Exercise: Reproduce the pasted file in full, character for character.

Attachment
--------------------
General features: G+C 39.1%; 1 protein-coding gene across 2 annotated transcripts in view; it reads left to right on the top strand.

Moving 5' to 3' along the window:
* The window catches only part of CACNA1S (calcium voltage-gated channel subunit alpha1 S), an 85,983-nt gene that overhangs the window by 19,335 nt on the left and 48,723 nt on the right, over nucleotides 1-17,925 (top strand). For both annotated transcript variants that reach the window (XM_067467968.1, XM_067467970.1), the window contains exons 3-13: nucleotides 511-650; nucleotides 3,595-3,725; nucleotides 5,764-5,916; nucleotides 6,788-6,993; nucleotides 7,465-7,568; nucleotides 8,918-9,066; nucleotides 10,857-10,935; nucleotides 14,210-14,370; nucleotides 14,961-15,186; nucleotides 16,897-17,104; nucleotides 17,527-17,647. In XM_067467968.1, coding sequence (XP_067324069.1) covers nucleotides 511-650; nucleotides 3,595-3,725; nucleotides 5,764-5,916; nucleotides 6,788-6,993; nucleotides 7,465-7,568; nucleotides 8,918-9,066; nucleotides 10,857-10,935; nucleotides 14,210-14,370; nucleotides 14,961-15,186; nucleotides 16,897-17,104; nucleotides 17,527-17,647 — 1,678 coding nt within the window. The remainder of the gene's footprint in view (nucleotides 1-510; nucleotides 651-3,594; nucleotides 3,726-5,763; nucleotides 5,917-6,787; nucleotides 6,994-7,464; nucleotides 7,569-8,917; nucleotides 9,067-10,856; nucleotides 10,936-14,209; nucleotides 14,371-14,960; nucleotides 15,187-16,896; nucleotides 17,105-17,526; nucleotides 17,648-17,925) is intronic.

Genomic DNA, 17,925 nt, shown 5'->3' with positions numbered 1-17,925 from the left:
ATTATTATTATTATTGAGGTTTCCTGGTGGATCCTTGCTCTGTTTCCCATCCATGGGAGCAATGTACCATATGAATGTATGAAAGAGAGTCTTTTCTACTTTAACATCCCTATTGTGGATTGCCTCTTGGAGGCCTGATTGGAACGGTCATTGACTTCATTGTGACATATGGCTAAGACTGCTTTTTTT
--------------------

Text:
General features: G+C 39.1%; 1 protein-coding gene across 2 annotated transcripts in view; it reads left to right on the top strand.

Moving 5' to 3' along the window:
* The window catches only part of CACNA1S (calcium voltage-gated channel subunit alpha1 S), an 85,983-nt gene that overhangs the window by 19,335 nt on the left and 48,723 nt on the right, over nucleotides 1-17,925 (top strand). For both annotated transcript variants that reach the window (XM_067467968.1, XM_067467970.1), the window contains exons 3-13: nucleotides 511-650; nucleotides 3,595-3,725; nucleotides 5,764-5,916; nucleotides 6,788-6,993; nucleotides 7,465-7,568; nucleotides 8,918-9,066; nucleotides 10,857-10,935; nucleotides 14,210-14,370; nucleotides 14,961-15,186; nucleotides 16,897-17,104; nucleotides 17,527-17,647. In XM_067467968.1, coding sequence (XP_067324069.1) covers nucleotides 511-650; nucleotides 3,595-3,725; nucleotides 5,764-5,916; nucleotides 6,788-6,993; nucleotides 7,465-7,568; nucleotides 8,918-9,066; nucleotides 10,857-10,935; nucleotides 14,210-14,370; nucleotides 14,961-15,186; nucleotides 16,897-17,104; nucleotides 17,527-17,647 — 1,678 coding nt within the window. The remainder of the gene's footprint in view (nucleotides 1-510; nucleotides 651-3,594; nucleotides 3,726-5,763; nucleotides 5,917-6,787; nucleotides 6,994-7,464; nucleotides 7,569-8,917; nucleotides 9,067-10,856; nucleotides 10,936-14,209; nucleotides 14,371-14,960; nucleotides 15,187-16,896; nucleotides 17,105-17,526; nucleotides 17,648-17,925) is intronic.

Genomic DNA, 17,925 nt, shown 5'->3' with positions numbered 1-17,925 from the left:
ATTATTATTATTATTGAGGTTTCCTGGTGGATCCTTGCTCTGTTTCCCATCCATGGGAGCAATGTACCATATGAATGTATGAAAGAGAGTCTTTTCTACTTTAACATCCCTATTGTGGATTGCCTCTTGGAGGCCTGATTGGAACGGTCATTGACTTCATTGTGACATATGGCTAAGACTGCTTTTTTT